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Latest On The Crisis In Ukraine As Death Toll Mounts And Putin’s Options Narrow

Published March 10, 2022 at 9:36 AM PST
Russian President Vladimir Putin chairs a meeting with members of the Russian government via teleconference in Moscow on March 10, 2022.
Russian President Vladimir Putin chairs a meeting with members of the Russian government via teleconference in Moscow on March 10, 2022.

Latest On The Crisis In Ukraine As Death Toll Mounts And Putin’s Options Narrow

Ukraine Latest And Putin's Options 3.10.22

Russia’s two-week-long war in Ukraine has killed thousands of people and forced more than 2 million others to flee the country, shaking the foundations of European security. Across Ukraine, civilians trapped in besieged or destroyed areas are suffering from electricity outages and shortages of food, medicines and other vital services.

Today on the program, we get the latest news on Russia’s invasion of Ukraine from staff writer at the Kyiv Independent Asami Terajima, and hear about the narrowing options of Russian President Vladimir Putin from UCLA political science professor Daniel Treisman as casualties mount.

Files from the Associated Press

California Lags Behind Most States In Ratio Of Students To School Counselors -- How To Address It

School Counselors 3.10.22

For a state with a budget surplus that so often talks about the importance of funding education, it might surprise you to know that California ranks sixth-worst in the nation when it comes to its ratio of students per school counselor, according to the American School Counselor Association. That organization recommends a ratio of 250 students per school counselor. California’s average? 527-to-1. Awareness of the need for adequate student support staff in schools, including access to mental health counselors, has been growing over the last handful of years but the pandemic has underscored this need even further. The state of California has allocated money in recent years for counseling, but as EdSource’s Carolyn Jones writes in a recent piece, some counselors in the state say more work still needs to be done to put adequate numbers of counselors in schools across the state.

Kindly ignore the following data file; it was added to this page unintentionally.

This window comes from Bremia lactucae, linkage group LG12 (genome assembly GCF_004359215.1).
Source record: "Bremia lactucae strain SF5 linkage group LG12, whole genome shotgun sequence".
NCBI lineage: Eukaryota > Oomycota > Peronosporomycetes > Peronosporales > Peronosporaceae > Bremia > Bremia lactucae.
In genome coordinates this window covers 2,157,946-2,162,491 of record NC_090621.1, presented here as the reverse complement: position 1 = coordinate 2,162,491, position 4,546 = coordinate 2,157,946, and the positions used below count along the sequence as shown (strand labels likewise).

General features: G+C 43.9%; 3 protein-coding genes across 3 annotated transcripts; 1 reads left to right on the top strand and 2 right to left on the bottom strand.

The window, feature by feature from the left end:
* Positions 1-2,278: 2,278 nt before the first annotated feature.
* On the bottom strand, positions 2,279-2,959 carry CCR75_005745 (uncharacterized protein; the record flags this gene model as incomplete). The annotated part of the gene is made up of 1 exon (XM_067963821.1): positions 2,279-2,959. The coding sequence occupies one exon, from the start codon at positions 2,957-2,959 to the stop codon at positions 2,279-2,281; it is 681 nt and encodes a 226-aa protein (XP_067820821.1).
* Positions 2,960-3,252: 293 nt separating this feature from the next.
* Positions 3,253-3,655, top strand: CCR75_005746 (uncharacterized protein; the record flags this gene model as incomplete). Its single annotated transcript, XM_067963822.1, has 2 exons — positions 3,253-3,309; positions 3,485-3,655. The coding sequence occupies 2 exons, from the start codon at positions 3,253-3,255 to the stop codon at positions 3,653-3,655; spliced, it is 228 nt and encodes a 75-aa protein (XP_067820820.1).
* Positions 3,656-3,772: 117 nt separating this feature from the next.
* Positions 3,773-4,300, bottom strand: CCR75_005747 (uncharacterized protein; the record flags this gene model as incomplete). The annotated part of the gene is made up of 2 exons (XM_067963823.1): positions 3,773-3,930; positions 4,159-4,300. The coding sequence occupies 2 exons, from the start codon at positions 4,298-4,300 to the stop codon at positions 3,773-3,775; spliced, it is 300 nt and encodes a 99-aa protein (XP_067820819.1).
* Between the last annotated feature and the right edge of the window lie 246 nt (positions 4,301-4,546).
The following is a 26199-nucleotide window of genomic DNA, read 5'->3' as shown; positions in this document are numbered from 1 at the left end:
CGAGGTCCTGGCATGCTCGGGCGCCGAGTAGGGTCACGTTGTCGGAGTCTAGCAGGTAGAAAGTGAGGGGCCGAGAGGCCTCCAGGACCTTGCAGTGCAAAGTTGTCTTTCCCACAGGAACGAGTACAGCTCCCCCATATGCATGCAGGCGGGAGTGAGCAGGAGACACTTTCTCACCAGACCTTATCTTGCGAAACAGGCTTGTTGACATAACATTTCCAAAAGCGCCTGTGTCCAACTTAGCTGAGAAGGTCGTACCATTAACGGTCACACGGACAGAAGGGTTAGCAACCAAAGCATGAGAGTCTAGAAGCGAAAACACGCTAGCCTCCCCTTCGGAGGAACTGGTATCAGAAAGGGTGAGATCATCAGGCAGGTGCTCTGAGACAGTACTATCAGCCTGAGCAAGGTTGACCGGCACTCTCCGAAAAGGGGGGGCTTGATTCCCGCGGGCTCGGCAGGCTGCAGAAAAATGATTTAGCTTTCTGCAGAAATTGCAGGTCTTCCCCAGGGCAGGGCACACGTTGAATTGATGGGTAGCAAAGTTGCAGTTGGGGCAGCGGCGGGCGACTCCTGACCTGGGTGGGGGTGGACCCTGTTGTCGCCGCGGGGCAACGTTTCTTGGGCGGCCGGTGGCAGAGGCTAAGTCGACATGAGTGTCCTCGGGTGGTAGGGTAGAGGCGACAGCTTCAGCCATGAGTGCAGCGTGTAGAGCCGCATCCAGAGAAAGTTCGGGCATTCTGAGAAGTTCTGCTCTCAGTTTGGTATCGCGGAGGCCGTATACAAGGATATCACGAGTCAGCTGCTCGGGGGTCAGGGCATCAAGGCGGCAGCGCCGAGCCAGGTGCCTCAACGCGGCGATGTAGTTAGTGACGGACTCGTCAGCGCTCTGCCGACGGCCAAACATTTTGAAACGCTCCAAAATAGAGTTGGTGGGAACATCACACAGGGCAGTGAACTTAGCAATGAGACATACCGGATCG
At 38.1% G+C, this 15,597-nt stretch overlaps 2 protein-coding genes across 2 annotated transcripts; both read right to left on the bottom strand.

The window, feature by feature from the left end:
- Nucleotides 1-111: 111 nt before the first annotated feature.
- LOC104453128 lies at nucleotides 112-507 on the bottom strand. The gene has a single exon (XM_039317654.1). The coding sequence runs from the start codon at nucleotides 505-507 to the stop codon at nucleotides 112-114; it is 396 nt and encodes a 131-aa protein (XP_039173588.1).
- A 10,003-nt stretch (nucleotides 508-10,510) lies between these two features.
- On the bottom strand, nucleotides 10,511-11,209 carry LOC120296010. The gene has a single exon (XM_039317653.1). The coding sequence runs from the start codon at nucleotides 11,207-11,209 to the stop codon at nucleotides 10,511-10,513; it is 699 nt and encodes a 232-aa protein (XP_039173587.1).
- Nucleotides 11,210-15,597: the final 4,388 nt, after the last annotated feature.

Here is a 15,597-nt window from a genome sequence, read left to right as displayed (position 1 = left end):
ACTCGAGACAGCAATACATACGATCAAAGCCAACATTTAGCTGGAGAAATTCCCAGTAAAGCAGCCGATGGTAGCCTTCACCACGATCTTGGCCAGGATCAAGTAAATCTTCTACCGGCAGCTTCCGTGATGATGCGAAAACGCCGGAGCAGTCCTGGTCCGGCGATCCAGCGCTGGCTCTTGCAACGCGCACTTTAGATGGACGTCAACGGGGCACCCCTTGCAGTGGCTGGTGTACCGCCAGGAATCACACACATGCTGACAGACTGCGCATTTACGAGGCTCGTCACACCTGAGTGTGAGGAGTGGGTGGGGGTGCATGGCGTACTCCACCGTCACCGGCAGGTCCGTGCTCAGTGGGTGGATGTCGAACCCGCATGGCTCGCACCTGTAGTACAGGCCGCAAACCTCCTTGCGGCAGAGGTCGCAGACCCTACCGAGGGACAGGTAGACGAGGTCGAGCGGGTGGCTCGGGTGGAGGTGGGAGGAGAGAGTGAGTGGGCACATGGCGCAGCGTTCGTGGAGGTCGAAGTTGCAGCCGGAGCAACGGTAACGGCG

Today on AirTalk, we talk with Loretta Whitson from the California Association of School Counselors, Josh Godinez a school counselor at Centennial High School in the Corona-Norco Unified School District, and Káty Castellanos, director of college and career readiness at Santa Ana Unified School District about what they’ve observed from the state as far as efforts to allocate more funding for school counselors, how the pandemic has highlighted the need for these positions to be funded and why they think California ranks so low nationally in counselor-to-student ratio.

COVID-19 AMA: Mask Mandate for Flights Extended, California Braces For Long COVID Impacts, And More

Covid Update 3.10.22

In our continuing series looking at the latest medical research and news on COVID-19, Larry Mantle speaks with Dr. Shruti Gohil, professor of medicine and associate medical director for epidemiology and infection prevention at UC Irvine’s School of Medicine. 

Topics today include:

  • Mask mandate extended for airline flights and on public transportation until April 18
  • What are your potential risks at gyms, indoor dining, grocery stores as COVID cases fall and rules relax?